Puppies go through a rapid growth stage during their early months, so it’s important that they receive the right nutrition to promote good development. If you’ve wondered what to feed a puppy, just remember that a balanced diet of high-quality wet or dry puppy food will suffice.
Puppies can also eat some human foods such as:
Here we’ll discuss a list of foods that’ll improve your dog’s diet.
Dogs can eat the following fruits:
You can also feed your dogs the vegetables below:
Food like bananas, peas, cucumbers, and apples are especially beneficial because they deliver a host of vitamins, minerals, and fibers, and are low in calories.
Dogs can eat the following types of meat:
Dogs can eat raw or cooked meat. However, you should only feed your pup meat in moderation because it doesn’t meet their full nutritional needs.
There’s an ongoing debate about whether or not it’s good to feed your dogs fish. Dogs are natural carnivores, which means they love the taste of meat, including fish. It just so happens that fish is also highly nutritious in Omega-3 fatty acids, B-vitamins and minerals while also providing less calories.
However, some veterinarians argue that fish can contain mercury and sodium, and may even carry parasites. That being said, fish is generally considered as an acceptable food source for dogs, but we advise that you consult your vet before feeding it to your pup. And if they do allow it, it should only be in moderation.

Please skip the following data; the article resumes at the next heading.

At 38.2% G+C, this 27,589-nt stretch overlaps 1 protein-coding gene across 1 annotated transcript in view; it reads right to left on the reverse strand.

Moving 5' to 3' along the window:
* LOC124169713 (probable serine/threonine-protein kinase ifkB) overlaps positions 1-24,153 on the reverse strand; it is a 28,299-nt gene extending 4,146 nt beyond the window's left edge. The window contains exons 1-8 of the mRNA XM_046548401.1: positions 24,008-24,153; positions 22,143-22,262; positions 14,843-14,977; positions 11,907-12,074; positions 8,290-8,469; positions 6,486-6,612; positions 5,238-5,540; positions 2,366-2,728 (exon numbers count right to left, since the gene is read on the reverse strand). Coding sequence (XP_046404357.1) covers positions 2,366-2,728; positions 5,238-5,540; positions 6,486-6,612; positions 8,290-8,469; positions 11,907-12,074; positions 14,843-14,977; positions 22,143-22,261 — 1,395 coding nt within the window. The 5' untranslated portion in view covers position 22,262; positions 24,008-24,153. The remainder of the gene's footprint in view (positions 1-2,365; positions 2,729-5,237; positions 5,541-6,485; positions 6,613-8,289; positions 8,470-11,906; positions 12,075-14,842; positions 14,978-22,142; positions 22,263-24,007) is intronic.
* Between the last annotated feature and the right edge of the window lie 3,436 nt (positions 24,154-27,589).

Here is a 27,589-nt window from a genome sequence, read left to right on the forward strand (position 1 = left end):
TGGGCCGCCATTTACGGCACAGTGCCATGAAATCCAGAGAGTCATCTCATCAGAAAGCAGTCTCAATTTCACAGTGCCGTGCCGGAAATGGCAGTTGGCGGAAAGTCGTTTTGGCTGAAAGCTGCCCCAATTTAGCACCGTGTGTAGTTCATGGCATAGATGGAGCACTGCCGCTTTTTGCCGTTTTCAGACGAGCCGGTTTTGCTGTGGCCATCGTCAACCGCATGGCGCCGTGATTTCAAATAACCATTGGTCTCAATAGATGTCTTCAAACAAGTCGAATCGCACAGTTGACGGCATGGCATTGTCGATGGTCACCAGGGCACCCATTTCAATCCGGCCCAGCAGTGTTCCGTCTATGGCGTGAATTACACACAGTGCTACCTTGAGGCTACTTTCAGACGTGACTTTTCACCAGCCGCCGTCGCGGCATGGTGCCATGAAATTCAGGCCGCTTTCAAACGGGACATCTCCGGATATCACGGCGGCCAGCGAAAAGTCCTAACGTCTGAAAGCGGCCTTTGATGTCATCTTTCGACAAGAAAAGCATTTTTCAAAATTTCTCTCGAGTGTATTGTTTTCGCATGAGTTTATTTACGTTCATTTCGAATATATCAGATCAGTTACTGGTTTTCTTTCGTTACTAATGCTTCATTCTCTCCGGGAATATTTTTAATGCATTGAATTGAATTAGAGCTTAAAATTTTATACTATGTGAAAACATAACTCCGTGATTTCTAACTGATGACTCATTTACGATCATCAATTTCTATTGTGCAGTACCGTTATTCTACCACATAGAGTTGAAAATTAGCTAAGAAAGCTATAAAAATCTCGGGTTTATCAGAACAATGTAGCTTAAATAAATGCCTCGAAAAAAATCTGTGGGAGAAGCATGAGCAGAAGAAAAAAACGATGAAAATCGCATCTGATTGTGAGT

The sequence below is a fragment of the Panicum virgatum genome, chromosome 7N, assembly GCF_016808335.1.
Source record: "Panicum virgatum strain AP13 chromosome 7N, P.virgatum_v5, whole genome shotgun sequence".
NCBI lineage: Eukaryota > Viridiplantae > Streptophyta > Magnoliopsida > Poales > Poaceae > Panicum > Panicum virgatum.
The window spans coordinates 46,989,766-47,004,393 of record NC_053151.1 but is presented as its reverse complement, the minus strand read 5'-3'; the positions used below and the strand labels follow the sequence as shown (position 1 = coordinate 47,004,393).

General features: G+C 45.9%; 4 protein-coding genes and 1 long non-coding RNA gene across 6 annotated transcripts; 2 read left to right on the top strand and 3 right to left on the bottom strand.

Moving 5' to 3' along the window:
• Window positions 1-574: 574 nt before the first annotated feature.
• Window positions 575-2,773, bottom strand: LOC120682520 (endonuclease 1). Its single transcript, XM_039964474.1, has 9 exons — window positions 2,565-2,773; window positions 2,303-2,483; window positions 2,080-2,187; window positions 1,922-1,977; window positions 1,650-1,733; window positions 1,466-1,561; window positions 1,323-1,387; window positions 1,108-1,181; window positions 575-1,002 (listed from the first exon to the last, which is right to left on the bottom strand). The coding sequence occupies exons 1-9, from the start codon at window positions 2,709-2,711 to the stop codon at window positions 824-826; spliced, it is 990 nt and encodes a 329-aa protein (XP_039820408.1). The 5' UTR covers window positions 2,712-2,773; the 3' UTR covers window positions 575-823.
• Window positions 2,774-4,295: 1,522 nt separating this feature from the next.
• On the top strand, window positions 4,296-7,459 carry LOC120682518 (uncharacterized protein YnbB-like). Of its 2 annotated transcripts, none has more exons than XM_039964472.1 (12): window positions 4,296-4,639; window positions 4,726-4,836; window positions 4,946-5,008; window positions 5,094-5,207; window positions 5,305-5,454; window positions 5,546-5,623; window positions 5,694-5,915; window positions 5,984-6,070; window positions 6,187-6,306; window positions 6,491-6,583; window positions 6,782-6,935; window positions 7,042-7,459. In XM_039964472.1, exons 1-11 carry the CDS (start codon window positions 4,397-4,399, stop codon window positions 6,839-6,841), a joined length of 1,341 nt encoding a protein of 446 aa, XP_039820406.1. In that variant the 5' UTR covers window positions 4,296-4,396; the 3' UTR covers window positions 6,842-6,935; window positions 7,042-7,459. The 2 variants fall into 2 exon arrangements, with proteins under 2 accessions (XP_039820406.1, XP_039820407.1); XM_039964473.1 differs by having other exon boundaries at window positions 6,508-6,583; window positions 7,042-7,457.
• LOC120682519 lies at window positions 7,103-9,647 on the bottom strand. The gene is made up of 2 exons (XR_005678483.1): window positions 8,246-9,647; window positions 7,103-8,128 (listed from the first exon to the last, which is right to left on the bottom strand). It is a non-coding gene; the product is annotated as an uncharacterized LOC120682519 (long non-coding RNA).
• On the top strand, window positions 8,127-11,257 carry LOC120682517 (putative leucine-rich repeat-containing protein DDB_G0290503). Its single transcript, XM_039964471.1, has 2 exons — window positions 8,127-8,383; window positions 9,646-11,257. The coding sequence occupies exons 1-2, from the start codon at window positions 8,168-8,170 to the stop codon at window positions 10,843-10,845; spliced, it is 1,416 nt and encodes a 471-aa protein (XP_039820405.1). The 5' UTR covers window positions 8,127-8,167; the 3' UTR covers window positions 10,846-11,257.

It’s generally safe to give dogs bones, but it’s important to serve up the bones in their raw form. Cooking bones makes them brittle, which can cause them to splinter off and result in serious damage to your dog's stomach or intestines.
Beef bones, in particular, are generally safe to give your dog, but always take your dog’s size and the bone size into account before doing so. Small bones fed to a larger dog can cause lodging and choking!
Pork bones, on the other hand, tend to break fairly easily, so you should avoid feeding these to your dog altogether.
Yes, dogs can eat rice or bread but only in small quantities. Your dog’s diet should primarily be high in protein with limited carbohydrate content, so it’s best to only feed them rice and bread as little treats.
There are some food items you should avoid feeding your dog entirely. This includes:
These food items can contain toxins like cyanide or persin, which can cause various health issues for your dog, including gestational problems or liver and kidney damage.
Don’t feed your dog chocolate because it contains ingredients like theobromine and caffeine, which are toxic to canines. In rare cases, doing so can even be fatal since dogs can’t metabolize these toxic chemicals.
As you can see, there’s a range of factors you must consider to ensure your dog receives a healthy and balanced diet. Regardless of your dog’s breed or weight, remember that the six essential nutrients, vitamins, and minerals are good building blocks for optimizing cognition, energy, and strength. If you need a diet plan that’s tailored to your dog specifically, get in touch with your vet for further guidance.